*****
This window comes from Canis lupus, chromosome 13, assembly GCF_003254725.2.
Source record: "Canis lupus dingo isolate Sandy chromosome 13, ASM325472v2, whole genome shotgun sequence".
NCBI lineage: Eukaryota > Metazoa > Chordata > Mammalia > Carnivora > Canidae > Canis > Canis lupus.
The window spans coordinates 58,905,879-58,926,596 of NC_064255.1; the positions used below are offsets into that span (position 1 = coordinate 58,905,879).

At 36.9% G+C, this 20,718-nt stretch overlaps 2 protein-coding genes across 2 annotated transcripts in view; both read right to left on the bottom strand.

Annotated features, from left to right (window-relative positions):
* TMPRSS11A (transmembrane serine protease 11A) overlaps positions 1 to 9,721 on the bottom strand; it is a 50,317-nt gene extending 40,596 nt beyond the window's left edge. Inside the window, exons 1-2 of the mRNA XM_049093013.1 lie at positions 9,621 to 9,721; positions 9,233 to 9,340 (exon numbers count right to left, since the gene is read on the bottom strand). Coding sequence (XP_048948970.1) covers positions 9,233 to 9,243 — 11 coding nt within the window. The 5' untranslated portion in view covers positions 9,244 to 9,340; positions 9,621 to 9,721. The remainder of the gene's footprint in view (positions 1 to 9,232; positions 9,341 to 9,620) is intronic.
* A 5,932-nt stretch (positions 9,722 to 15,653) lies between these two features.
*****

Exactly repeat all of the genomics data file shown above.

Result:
This window comes from Canis lupus, chromosome 13, assembly GCF_003254725.2.
Source record: "Canis lupus dingo isolate Sandy chromosome 13, ASM325472v2, whole genome shotgun sequence".
NCBI lineage: Eukaryota > Metazoa > Chordata > Mammalia > Carnivora > Canidae > Canis > Canis lupus.
The window spans coordinates 58,905,879-58,926,596 of NC_064255.1; the positions used below are offsets into that span (position 1 = coordinate 58,905,879).

At 36.9% G+C, this 20,718-nt stretch overlaps 2 protein-coding genes across 2 annotated transcripts in view; both read right to left on the bottom strand.

Annotated features, from left to right (window-relative positions):
* TMPRSS11A (transmembrane serine protease 11A) overlaps positions 1 to 9,721 on the bottom strand; it is a 50,317-nt gene extending 40,596 nt beyond the window's left edge. Inside the window, exons 1-2 of the mRNA XM_049093013.1 lie at positions 9,621 to 9,721; positions 9,233 to 9,340 (exon numbers count right to left, since the gene is read on the bottom strand). Coding sequence (XP_048948970.1) covers positions 9,233 to 9,243 — 11 coding nt within the window. The 5' untranslated portion in view covers positions 9,244 to 9,340; positions 9,621 to 9,721. The remainder of the gene's footprint in view (positions 1 to 9,232; positions 9,341 to 9,620) is intronic.
* A 5,932-nt stretch (positions 9,722 to 15,653) lies between these two features.